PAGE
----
Celebrating Black History Month #HereAtSAIT

Perspectives from SAIT students and upcoming virtual events
Perspectives from SAIT students and upcoming virtual events

February is Black History Month — a time to learn about, honour and celebrate the legacy of Black Canadians. Hear from three students about what Black History Month means to them, register for upcoming events #HereAtSAIT and update your Zoom or Teams background.

📅 Upcoming events


What is the significance of Black History Month for you?

Victoria Adeaga profile photo


“Being Black is not limited to one kind of Black person — there are Black Nigerians (like myself), Black Americans and other people who are Black. For me, this month is a reminder that all people have different cultures and backgrounds — we need to understand and learn about these differences. It’s okay to ask questions to understand the histories and cultures.

“Black people are doing great things in Canada and around the world. This month, I’m trying to look at how far we have come and how far we can go from here, despite the challenges.”

– Victoria Adeaga, Hospitality Management student, Peer Mentorship Leader


Jide Akinwale profile photo

"Personally, because of what Black people have gone through in the past and all the injustices that continue to happen, it’s a good time to think about the history — to know where people are coming from, and to think about what the future holds for them.”

– Jide Akinwale, New Media Production and Design student, International Centre Office Assistant 

Olumide Dodjro profile photo


"I think Black History Month is a time to reflect on the historical trials and tribulations of people of African and Caribbean descent while at the same time seeing the resiliency of the Black people to endure through such things.

"It's a time to be proud of your Black culture and heritage by looking back on many historical figures in the Black community who paved the way for justice and racial equality." They include Martin Luther King Jr., Rosa Parks, George Washington Carver, etc. Although we have a long way to go to achieve this goal, we look back during this month to show that we have come a long way.”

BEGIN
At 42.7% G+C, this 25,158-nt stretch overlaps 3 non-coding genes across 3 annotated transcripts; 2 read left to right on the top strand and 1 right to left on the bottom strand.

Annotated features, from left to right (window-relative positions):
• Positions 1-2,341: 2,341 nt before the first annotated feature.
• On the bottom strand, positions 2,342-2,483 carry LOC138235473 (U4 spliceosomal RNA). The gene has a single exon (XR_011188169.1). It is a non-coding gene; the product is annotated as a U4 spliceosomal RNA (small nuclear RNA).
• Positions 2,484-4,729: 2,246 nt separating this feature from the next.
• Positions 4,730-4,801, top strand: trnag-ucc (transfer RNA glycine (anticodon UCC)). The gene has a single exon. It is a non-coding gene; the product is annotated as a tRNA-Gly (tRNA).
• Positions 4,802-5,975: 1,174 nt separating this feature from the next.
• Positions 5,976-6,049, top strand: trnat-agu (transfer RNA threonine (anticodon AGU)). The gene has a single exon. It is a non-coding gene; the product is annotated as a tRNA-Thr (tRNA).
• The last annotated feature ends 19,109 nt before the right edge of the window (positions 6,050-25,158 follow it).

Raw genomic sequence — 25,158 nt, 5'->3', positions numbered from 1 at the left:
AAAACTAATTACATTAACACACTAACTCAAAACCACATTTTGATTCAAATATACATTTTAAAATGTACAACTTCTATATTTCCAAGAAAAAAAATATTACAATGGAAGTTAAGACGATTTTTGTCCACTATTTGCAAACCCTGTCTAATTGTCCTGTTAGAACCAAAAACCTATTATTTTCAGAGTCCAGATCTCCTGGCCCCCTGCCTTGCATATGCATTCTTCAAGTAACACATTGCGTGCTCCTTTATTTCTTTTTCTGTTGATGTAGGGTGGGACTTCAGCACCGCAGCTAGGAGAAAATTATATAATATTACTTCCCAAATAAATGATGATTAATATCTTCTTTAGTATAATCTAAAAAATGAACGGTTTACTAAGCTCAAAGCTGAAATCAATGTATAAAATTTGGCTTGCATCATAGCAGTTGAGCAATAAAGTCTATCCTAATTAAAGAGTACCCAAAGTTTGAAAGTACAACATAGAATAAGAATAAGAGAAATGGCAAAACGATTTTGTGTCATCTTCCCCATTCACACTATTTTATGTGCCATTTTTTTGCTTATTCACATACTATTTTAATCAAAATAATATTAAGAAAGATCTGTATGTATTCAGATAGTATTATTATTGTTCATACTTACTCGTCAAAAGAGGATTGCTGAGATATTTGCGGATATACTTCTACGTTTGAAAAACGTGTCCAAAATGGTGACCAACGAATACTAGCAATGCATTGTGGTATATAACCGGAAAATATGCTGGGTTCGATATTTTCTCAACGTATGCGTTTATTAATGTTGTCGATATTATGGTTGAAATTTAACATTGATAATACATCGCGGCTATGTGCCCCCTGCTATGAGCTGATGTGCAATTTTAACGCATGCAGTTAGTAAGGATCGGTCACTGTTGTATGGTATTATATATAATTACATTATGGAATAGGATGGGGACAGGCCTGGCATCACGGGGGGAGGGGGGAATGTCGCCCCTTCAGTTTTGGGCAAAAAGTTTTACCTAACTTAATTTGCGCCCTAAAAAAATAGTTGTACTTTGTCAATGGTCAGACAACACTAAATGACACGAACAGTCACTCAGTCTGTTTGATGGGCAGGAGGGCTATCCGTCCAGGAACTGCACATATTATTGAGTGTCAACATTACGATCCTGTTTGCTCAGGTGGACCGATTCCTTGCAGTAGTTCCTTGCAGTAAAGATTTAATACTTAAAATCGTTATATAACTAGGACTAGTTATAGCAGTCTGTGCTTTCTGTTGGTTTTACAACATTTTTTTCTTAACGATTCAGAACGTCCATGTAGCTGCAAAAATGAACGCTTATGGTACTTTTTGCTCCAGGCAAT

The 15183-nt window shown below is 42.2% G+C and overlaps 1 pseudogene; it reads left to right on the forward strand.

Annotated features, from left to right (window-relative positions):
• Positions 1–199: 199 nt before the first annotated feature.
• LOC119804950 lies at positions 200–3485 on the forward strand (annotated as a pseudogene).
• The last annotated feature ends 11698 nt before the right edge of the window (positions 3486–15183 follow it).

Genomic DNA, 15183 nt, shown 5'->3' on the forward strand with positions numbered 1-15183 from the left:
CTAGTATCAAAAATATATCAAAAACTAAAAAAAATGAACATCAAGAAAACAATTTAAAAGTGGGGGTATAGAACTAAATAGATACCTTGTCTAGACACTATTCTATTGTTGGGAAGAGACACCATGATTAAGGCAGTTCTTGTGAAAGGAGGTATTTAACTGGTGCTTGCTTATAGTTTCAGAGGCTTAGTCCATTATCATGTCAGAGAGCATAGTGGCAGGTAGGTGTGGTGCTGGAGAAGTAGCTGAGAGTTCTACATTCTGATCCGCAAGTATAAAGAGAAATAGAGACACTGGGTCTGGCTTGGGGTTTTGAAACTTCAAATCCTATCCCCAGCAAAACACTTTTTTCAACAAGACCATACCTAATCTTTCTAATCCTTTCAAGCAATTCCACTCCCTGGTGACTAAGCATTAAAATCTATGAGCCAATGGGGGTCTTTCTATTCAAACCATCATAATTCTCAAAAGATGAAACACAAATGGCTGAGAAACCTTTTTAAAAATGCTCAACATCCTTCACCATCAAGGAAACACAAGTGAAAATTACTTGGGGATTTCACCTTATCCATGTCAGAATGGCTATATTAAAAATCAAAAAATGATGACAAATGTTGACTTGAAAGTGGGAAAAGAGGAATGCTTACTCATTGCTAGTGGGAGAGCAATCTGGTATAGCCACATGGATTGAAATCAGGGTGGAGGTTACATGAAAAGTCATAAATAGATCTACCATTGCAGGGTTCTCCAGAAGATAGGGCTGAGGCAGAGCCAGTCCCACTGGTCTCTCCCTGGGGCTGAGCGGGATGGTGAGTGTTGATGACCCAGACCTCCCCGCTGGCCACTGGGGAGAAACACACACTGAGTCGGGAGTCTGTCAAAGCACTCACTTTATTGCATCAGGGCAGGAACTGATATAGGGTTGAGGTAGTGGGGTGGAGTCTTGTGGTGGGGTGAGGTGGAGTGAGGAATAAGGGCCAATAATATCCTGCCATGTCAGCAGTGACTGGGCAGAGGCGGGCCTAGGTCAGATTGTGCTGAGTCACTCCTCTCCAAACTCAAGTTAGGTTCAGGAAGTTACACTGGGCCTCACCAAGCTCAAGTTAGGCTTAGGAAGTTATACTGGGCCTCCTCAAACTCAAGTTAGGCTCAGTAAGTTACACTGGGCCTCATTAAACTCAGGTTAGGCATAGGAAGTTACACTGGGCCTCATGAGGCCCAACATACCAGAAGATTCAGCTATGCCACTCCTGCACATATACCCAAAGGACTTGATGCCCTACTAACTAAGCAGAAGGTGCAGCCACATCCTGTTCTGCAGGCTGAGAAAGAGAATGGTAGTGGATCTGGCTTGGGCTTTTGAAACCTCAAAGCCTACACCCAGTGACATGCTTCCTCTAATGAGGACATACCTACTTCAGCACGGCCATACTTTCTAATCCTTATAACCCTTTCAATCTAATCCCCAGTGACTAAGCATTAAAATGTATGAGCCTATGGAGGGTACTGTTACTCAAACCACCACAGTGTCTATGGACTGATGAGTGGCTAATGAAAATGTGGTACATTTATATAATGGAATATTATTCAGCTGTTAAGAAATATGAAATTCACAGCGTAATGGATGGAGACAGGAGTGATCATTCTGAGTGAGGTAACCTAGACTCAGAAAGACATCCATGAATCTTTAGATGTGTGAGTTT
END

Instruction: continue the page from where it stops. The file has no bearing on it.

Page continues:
– Olumide Dodjro, New Media Production and Design student


Take part in educational virtual events

🎥 Journey to Justice: Exploring the History of Anti-Black Racism in Canada

Thursday, Feb. 3 | 11 am to noon

Perspectives from SAIT students and upcoming virtual events

Join a panel of Black Canadian SAIT students and staff as they unpack the short documentary, Journey to Justice. The film — which can be streamed online ahead of time — narrates the experiences of six Black Canadians who fought against racism, segregation and inequality at all levels.

The panel will pay tribute to the work of these heroes and discuss the relevance of the events in the documentary to the experiences of Black people in present-day Canada. Panelists will highlight ways everyone can contribute to fostering a more equitable society for Black people in our city and beyond.

The event will end with a Q&A session, so bring your questions.


📜 Discussing the Scarborough Charter

Thursday, Feb. 10 | 2 to 3 pm

Introduced in the summer of 2020, the Scarborough Charter provides guidance for promoting Black inclusion in post-secondary environments at all levels. Join us and provide your input as we dive into the Charter and explore the realities of anti-Black racism. Our discussion will be followed by a Q&A on the steps that can be taken to create a path forward to a more inclusive SAIT.

To get the most from this discussion, review the charter before the event.


📖 Inclusion Talks | Mayann Francis: An Honourable Life

Perspectives from SAIT students and upcoming virtual events

Monday, Feb. 28 | 12:30 to 1:30 pm

SAIT is honoured to welcome Mayann Francis, Nova Scotia’s first Black lieutenant-governor, to the first edition of Inclusion Talks. Her candid memoir, Mayann Francis: An Honourable Life, can be accessed as a free e-book using your mySAIT credentials. In it, Her Honour describes her journey from humble beginnings in Whitney Pier, the daughter of immigrants, to the vice-regal office.

Read the memoir, join the online book discussion anytime and tune in Monday, Feb. 28 to hear Her Honour Dr. Francis address the SAIT community. You can submit questions you’d like her to answer by Monday, Feb. 21.

Additional learning and resources

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